The Power of Cadence for Building Your Startup Operating System

One of the challenges of being CEO of a growing startup is maintaining control without directly controlling everything. Once a company hits around 70 people, you must extract yourself from day-to-day operations, give your leadership team autonomy, and hold them accountable for goals.

But to do so, you need alignment, information flow, and accountability, with minimum overhead. How?

That’s where your company operating system comes in. It’s the machinery of planning, reporting, and accounting for activity. And the best way to build it is around a cadence framework.

How to achieve 10-year goals one day at a time

At BenchSci, we designed our company operating system around a cadence of 10-year, 5-year, quarterly, monthly, weekly, and daily activities. Here’s our approach:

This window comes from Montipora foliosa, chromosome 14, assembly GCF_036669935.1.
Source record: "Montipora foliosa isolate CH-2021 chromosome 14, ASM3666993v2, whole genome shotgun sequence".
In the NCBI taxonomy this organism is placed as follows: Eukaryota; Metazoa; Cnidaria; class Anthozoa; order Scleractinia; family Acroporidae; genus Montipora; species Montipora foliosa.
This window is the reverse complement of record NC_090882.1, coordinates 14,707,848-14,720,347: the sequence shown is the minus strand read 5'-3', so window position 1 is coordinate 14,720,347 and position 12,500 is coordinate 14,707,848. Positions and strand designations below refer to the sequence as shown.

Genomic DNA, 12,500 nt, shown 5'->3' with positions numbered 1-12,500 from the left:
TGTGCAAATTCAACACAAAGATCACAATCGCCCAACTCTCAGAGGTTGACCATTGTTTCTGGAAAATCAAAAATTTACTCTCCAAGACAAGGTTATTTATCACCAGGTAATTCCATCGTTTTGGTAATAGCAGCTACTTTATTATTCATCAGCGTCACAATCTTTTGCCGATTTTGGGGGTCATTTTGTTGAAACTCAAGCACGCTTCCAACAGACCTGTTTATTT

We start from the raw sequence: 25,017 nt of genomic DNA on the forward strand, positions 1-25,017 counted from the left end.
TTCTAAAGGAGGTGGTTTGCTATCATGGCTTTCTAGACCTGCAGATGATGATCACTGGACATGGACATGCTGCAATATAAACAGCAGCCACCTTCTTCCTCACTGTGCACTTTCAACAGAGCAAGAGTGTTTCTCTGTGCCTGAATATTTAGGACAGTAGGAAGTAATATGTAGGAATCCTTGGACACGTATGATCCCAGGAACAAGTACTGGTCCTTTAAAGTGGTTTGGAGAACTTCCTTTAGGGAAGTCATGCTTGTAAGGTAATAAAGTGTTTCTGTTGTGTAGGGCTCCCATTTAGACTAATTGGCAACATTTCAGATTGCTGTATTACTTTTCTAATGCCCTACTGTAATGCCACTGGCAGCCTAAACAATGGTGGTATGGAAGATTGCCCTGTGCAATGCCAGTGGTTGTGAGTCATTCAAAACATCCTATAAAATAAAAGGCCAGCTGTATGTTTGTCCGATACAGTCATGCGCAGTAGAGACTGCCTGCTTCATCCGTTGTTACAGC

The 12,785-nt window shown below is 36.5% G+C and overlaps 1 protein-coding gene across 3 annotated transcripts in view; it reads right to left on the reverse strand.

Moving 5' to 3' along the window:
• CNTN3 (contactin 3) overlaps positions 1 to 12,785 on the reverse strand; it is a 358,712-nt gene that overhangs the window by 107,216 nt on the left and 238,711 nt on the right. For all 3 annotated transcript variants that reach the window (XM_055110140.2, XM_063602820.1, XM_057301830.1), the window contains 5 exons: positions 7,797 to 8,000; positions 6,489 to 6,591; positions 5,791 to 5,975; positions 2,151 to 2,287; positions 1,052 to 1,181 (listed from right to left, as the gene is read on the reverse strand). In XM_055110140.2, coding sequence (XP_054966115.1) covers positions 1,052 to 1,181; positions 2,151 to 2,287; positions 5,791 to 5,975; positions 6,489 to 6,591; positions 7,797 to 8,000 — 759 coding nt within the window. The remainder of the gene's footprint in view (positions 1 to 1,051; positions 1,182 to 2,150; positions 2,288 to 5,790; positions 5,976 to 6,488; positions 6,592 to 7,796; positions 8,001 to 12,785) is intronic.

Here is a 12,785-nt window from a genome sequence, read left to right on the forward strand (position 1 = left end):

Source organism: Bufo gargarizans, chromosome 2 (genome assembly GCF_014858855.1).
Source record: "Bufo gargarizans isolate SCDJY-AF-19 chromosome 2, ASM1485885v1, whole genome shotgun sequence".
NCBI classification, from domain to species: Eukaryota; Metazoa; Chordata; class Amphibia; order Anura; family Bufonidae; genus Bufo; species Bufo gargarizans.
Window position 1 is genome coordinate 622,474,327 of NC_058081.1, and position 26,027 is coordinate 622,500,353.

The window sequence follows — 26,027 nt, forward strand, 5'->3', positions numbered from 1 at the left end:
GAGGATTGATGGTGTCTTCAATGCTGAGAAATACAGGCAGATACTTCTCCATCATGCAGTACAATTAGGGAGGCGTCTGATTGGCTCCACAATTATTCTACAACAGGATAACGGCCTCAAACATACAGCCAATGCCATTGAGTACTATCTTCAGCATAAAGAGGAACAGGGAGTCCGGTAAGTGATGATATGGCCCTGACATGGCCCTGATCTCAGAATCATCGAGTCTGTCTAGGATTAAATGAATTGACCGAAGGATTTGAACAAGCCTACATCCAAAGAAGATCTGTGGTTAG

• Mission review. Missions should be long-term. Once you find a product-market fit, you shouldn’t need to change your mission more than once a decade.


  • BHAG review. Unlike your mission, your BHAG can change as your ambitions increase along with your achievements. So it’s good to review it more frequently than your mission.


  • 2x-10x off-site. This is a yearly offsite meeting we hold with department heads. They create a presentation to answer two questions: How do we 2X results next year? How do we 10X them?
  • Annual retro. Every December, we come together to celebrate the year and review all of our accomplishments and learning.